The Alfasud

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An Alfa Romeo for the proletariat

The Alfasud is Alfa Romeo’s first challenger in the small car market, a distinct departure from the Milan company’s previous offerings and to produce it a new factory has been created at Pomigliano near Naples. In Italy this front-wheel-drive “Alfa for the masses” may well be a cheap car, but by the time it has travelled overland to Britain the price has escalated to a few pence under £1,400, a great deal of money to pay for an 1,186-c.c. family saloon.

On the credit side the Alfasud has a sophisticated flat-four engine, superb handling and road-holding, is surprisingly spacious, the four-door body being capable of carrying five people with adequate luggage, and is astonishingly quiet and comfortable. However, its appointments are cheap and tasteless and its performance is most un-Alfa-like. While acceleration figures of 0-60 in 14.9 sec. and a top speed of over 90 m.p.h. are extremely creditable for such a small engine (they’re just about as good as the current Triumph Spitfire) they fail to reveal the real drawback of the Alfasud, a disappointing lack of low speed torque and throttle response leading to the need for far too many revs. to move the 16.3 cwt. car from rest and continual rowing of the precise gear-change, the lever being surrounded by the usual Alfa bellows and linked to the gearbox by a rod system. Performance drops considerably with a full load.

Once under way at reasonable speed on the open road the sophistication of the Alfasud is apparent in its quietness and ease of cruising up to maximum speed, but for driving around town I find my wife’s Escort 1100 (shod with Michelin ZX, a transformation) much more enjoyable, quicker through the traffic because of the better low-speed engine characteristics and easier to park. It is also £450 cheaper and gives a 12 m.p.g. better overall fuel consumption than the Alfasud’s 24 m.p.g.

Impressions of the test car were coloured by a carburetter malady which I hope was restricted to this car. When engine temperature rose under conditions of hard driving or heavy traffic, the flat-four lost power and failed to respond to the throttle immediately. The car was returned to Alfa’s Edgware Road headquarters for a day for rectification, but the symptoms returned while heading back to the office through heavy traffic. I can’t help looking suspiciously at the induction design as a whole and wondering whether this could be an inherent problem. A little single-choke Solex carburetter sits on top and in the middle of the one-piece, cast iron engine block and feeds the mixture through two very long, water heated, alloy inlet manifolds, one to each bank. Those inlet tracts are extraordinarily long, surrounded by hot water and directly in the rising heat from the engine block, which could perhaps account for the malady appearing when the engine became hot. In any case the size of the carburetter must restrict the power output, though it didn’t seem to help economy.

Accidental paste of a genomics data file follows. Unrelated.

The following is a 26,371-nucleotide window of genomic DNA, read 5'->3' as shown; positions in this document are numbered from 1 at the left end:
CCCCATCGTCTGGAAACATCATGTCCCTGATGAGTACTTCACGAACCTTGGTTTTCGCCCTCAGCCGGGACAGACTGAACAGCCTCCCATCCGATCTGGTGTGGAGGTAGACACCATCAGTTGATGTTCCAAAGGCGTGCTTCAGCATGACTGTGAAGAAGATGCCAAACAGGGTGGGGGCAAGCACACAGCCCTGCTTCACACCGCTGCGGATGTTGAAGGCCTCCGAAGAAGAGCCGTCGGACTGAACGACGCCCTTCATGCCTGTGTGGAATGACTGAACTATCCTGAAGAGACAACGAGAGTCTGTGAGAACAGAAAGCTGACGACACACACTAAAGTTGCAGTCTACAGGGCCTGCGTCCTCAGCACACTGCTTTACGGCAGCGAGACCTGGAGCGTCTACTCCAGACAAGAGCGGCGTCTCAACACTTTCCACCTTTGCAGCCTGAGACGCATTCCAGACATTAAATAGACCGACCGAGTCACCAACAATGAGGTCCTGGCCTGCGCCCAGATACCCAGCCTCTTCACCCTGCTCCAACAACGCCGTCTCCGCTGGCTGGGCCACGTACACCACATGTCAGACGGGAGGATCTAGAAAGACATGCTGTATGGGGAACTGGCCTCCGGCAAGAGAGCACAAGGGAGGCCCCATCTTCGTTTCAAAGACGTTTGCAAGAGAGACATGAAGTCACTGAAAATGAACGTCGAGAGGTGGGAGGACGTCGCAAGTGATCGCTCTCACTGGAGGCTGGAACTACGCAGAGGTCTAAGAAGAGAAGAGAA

This 63 b.h.p. DIN at 6,000 r.p.m., 80 mm. bore x 59 mm. stroke (grossly oversquare and surely designed ultimately for a longer stroke) Alfa engine sits ahead of the front wheels, its configuration allowing for a low bonnet line and considerably lowering the roll centre. Drive to the front wheels is via an all indirect four-speed gearbox behind the engine, contained in the same alloy casing as the hypoid differential and the self-adjusting, 7 in. single-plate, hydraulic clutch. Driveshafts have double constant velocity joints. Though the engine block is iron, the cross-flow cylinder heads are alloy. Combustion chambers are in the pistons plus a small part of the cylinders. There is a single overhead camshaft to each bank, activated by toothed belts from the steel crankshaft and easy tappet clearance is provided by an Allen-key operated screw pad on top of each valve stem, accessible through holes in the camshaft. A four-branch exhaust manifold, two pipes per bank, merges into a single system. The front-mounted radiator is aided by a thermostatically controlled electric fan and an alternator is standard.

Within a sort of sub-compartment between the windscreen and the engine are housed the top mountings of the McPherson struts, a Varta battery, a screenwasher bottle, fuse box, tandem brake master cylinder, reservoir and £15.49 worth of optional servo, and the steering rack and pinion. This double bulkhead, together with liberal use of sound deadening materials insulates occupants from engine noise most effectively.